Every year, the Kennedy Center in Washington, D.C., presents an inspiring and entertaining evening for its esteemed honorees, and after a bit of controversy, the 2017 Kennedy Center Honors, recorded before a live audience on Dec. 3, lived up to that standard.

Recognizing outstanding artists and performers, the two-hour broadcast saluting LL Cool J, Lionel Richie, Carmen de Lavallade, Norman Lear and Gloria Estefan airs at 9 p.m. Tuesday on CBS.

Part of the experience of being an honoree is attending the posh President’s Reception and being seated with the president of the United States and first lady during the gala performances. However, when the 2017 honorees were named, two in particular voiced objections to sharing box seats with President Donald Trump.

Groundbreaking television pioneer Norman Lear, producer of “All in the Family,” “The Jeffersons” and other successful ‘70s sitcoms, threatened to boycott the event over his opposition to Trump, and others expressed their discomfort over meeting the president.

Dancer and choreographer Lavallade spoke with CBS “Sunday Morning” about possibly boycotting the ceremony if Trump attended.

“I’m not political,” she said. “I have my own way of being political. That’s the first time I’ve ever felt that I ... I just can’t.”

CBS News reported that Kennedy Center officials didn’t hide their relief when Trump announced he wouldn’t attend. Kennedy Center President Deborah R. Rutter and Chairman David M. Rubenstein released a statement saying they were “grateful” to the Trumps for avoiding a conflict that would overshadow the ceremony.

“In choosing not to participate in this year’s honor’s activities, the administration has graciously signaled its respect for the Kennedy Center and ensures the honors gala remains a deservingly special moment for the honorees,” the statement said.

The broadcast, which is usually a highlight of the holiday season, opens with remarks from Caroline Kennedy, daughter of the late President John F. Kennedy, and gets underway with a tribute to multiple Grammy Award-winning singer/songwriter Gloria Estefan, presented by actress Eva Longoria. The tribute features appearances by the cast of “On Your Feet! The Musical,” Jon Secada, Becky G, Emily Estefan and Miami Sound Machine, as well as Chaka Khan, who performs “Coming Out of the Dark” with the Howard University Gospel Choir.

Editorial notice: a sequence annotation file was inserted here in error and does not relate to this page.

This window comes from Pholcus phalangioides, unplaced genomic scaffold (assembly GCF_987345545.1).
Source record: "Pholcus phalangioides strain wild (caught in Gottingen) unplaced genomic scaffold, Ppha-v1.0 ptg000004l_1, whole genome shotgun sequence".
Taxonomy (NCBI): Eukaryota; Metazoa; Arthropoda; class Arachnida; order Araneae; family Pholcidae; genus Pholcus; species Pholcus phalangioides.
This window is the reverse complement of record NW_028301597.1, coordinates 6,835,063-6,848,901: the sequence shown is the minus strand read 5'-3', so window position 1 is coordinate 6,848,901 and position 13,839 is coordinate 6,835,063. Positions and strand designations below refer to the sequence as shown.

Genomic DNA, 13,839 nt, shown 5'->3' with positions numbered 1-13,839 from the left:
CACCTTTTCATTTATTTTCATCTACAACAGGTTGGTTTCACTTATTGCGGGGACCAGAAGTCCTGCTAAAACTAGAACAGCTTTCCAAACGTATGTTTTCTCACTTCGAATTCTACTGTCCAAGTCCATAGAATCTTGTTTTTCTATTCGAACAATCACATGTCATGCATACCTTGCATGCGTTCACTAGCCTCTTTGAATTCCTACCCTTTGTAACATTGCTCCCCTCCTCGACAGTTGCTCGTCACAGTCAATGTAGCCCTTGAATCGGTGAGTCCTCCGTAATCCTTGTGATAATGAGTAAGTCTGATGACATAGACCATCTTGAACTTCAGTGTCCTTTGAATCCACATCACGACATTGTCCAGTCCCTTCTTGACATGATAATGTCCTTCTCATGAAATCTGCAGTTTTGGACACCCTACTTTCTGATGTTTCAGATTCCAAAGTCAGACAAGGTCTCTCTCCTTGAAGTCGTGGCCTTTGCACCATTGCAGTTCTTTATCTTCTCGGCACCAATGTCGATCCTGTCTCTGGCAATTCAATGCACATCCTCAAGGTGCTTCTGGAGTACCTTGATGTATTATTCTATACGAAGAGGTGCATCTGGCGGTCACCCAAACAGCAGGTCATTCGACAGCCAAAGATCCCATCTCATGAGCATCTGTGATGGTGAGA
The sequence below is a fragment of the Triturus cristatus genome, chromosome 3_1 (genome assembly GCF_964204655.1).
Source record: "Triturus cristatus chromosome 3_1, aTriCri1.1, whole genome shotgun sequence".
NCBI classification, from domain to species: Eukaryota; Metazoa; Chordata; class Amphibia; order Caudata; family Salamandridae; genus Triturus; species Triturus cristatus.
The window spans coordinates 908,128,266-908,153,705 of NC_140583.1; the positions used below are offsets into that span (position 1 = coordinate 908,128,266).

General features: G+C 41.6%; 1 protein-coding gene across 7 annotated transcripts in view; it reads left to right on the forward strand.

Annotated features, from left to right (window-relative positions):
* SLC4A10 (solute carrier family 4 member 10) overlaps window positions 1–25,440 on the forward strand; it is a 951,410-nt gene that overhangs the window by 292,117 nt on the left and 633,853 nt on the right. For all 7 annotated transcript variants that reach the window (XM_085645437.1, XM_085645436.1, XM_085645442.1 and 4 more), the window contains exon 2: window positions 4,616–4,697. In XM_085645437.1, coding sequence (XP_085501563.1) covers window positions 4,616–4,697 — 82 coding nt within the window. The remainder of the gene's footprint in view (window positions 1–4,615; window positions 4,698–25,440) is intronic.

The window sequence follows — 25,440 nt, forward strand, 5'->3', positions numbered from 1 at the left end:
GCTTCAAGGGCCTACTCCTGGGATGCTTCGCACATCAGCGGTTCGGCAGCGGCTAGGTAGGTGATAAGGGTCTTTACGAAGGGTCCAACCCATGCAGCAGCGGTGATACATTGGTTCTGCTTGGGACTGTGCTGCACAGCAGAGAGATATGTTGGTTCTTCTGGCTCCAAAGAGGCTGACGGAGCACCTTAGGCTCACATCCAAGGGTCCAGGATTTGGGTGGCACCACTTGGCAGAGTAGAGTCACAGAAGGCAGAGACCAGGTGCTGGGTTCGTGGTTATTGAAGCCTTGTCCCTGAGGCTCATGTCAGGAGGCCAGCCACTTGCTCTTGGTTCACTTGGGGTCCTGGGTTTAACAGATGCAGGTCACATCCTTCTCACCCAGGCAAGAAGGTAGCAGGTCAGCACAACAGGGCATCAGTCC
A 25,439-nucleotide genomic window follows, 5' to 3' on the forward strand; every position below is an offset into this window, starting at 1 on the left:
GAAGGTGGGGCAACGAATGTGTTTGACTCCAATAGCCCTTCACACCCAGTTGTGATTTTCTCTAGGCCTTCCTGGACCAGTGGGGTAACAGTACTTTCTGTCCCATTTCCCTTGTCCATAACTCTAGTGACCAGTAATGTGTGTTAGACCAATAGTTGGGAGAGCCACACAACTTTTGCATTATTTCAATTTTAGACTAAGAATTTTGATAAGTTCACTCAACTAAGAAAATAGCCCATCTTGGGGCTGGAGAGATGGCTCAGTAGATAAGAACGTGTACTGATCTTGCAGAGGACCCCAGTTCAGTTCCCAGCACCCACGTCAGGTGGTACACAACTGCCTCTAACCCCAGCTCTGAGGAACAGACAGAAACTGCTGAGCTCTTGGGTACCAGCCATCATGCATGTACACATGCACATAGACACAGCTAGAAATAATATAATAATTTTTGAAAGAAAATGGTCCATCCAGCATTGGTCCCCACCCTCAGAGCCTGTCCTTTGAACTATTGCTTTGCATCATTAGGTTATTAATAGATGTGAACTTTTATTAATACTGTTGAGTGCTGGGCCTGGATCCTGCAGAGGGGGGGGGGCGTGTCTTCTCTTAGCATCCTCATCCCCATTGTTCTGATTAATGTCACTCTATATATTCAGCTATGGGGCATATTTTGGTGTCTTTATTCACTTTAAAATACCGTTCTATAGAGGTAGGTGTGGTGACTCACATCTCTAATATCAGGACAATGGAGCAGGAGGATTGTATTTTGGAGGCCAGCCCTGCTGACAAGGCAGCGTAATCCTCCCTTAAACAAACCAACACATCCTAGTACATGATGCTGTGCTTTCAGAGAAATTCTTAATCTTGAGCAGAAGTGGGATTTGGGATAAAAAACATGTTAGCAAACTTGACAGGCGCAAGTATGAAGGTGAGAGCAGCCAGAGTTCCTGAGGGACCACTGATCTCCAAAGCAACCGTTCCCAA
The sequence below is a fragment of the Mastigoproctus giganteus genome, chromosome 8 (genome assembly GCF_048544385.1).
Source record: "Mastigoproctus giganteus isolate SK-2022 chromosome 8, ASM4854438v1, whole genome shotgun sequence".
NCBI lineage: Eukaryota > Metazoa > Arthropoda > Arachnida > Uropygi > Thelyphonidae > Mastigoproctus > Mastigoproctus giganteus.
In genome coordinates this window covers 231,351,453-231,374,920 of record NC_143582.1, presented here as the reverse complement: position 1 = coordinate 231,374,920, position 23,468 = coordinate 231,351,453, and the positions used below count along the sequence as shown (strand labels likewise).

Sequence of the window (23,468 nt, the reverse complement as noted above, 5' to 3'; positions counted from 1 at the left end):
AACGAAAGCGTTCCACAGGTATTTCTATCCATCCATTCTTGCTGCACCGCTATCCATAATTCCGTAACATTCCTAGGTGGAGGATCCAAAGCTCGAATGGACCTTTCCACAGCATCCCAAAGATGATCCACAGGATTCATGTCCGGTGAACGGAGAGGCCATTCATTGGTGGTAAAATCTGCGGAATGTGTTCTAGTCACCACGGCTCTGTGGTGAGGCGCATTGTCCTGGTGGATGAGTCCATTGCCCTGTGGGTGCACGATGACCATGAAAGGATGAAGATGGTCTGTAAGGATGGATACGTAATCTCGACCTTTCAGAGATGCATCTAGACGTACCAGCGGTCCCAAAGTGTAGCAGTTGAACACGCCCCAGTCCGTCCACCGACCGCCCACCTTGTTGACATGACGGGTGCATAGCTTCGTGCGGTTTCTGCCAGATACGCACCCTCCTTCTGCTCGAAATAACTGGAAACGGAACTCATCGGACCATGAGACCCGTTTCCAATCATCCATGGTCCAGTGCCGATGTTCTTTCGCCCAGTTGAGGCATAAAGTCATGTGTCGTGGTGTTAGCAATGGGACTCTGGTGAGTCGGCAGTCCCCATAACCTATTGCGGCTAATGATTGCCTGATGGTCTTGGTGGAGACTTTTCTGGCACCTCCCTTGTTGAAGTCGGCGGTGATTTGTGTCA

Multiple Emmy Award-winning television writer, producer and political activist J.J. Abrams leads the highly entertaining tribute to Lear, which features the U.S. Air Force Singing Sergeants, comedian Dave Chappelle, Rachel Bloom, Kenya Barris, Anthony Anderson and Rita Moreno, along with Rob “Meathead” Reiner, who presents a performance tribute to “All in the Family.”

Rap pioneer Queen Latifah, a Grammy, Emmy and Golden Globe winner, presents a spoken tribute to her colleague LL Cool J, as do fellow hip-hop artists Ahmir “Questlove” Thompson of The Roots and DJ Z-Trip. The segment features performances by Busta Rhymes, MC Lyte, Tariq “Black Thought” Trotter and Darryl “D.M.C.” McDaniels, a founding member of Run D.M.C.

Celebrated multiple Academy Award-winning actress Meryl Streep honors de Lavallade, and the tribute features performances by Sheléa Frazier with dancers Alicia Graf Mack, Linda Celeste Sims and Matthew Rushing.

Jon Batiste, bandleader for “The Late Show with Stephen Colbert,” performs “Soul Bossa Nova” with dancers Stella Abrera and Brandon Victor Dixon, and Rebecca Luker performs “Bill” with American Ballet Theater’s prima ballerina Misty Copeland and Tony nominee Robert Fairchild.

Rock and Roll Hall of Famer Stevie Wonder serves as the presenter for Lionel Richie, the recipient of an Academy Award, a Golden Globe and multiple Grammy Awards, and performs Richie’s hit compositions “Hello” and “Easy.” Richie, who began his career as lead singer of the Commodores, is honored with spoken tributes by Kenny Rogers, Quincy Jones and Richie’s daughter, Nicole Richie, while Luke Bryan sings “Penny Lover” and “Sail On.” Leona Lewis performs “Say You Say Me” and “All Night Long.”

Calling the evening “an amazing moment,” LL Cool J acknowledged that there were many deserving rappers and performers from his generation, but would not go so far as to say that anybody deserved the honor over him.

“I’m humble, but I’m not going to play pseudo-humble,” he said before the program. “I’m the one!”

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